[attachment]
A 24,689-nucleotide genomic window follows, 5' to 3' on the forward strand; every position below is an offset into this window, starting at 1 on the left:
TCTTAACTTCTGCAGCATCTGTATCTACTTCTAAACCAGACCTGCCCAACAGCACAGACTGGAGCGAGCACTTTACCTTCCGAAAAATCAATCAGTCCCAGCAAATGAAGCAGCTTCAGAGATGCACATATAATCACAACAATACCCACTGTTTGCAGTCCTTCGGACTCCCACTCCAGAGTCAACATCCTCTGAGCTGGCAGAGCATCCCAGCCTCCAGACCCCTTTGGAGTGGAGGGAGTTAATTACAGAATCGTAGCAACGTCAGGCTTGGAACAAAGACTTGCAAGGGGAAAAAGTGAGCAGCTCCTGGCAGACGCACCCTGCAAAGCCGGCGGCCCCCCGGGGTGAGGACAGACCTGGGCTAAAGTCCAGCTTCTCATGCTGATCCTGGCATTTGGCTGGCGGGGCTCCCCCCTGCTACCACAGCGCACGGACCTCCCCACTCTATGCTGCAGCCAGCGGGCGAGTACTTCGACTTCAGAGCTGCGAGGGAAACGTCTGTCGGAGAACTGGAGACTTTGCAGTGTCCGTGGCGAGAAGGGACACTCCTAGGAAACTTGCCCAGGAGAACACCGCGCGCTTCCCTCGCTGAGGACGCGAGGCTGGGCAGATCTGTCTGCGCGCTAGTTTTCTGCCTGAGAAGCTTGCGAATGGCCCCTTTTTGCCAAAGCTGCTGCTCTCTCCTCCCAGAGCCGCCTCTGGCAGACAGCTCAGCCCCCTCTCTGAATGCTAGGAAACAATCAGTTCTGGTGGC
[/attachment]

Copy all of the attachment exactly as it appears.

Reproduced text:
A 24,689-nucleotide genomic window follows, 5' to 3' on the forward strand; every position below is an offset into this window, starting at 1 on the left:
TCTTAACTTCTGCAGCATCTGTATCTACTTCTAAACCAGACCTGCCCAACAGCACAGACTGGAGCGAGCACTTTACCTTCCGAAAAATCAATCAGTCCCAGCAAATGAAGCAGCTTCAGAGATGCACATATAATCACAACAATACCCACTGTTTGCAGTCCTTCGGACTCCCACTCCAGAGTCAACATCCTCTGAGCTGGCAGAGCATCCCAGCCTCCAGACCCCTTTGGAGTGGAGGGAGTTAATTACAGAATCGTAGCAACGTCAGGCTTGGAACAAAGACTTGCAAGGGGAAAAAGTGAGCAGCTCCTGGCAGACGCACCCTGCAAAGCCGGCGGCCCCCCGGGGTGAGGACAGACCTGGGCTAAAGTCCAGCTTCTCATGCTGATCCTGGCATTTGGCTGGCGGGGCTCCCCCCTGCTACCACAGCGCACGGACCTCCCCACTCTATGCTGCAGCCAGCGGGCGAGTACTTCGACTTCAGAGCTGCGAGGGAAACGTCTGTCGGAGAACTGGAGACTTTGCAGTGTCCGTGGCGAGAAGGGACACTCCTAGGAAACTTGCCCAGGAGAACACCGCGCGCTTCCCTCGCTGAGGACGCGAGGCTGGGCAGATCTGTCTGCGCGCTAGTTTTCTGCCTGAGAAGCTTGCGAATGGCCCCTTTTTGCCAAAGCTGCTGCTCTCTCCTCCCAGAGCCGCCTCTGGCAGACAGCTCAGCCCCCTCTCTGAATGCTAGGAAACAATCAGTTCTGGTGGC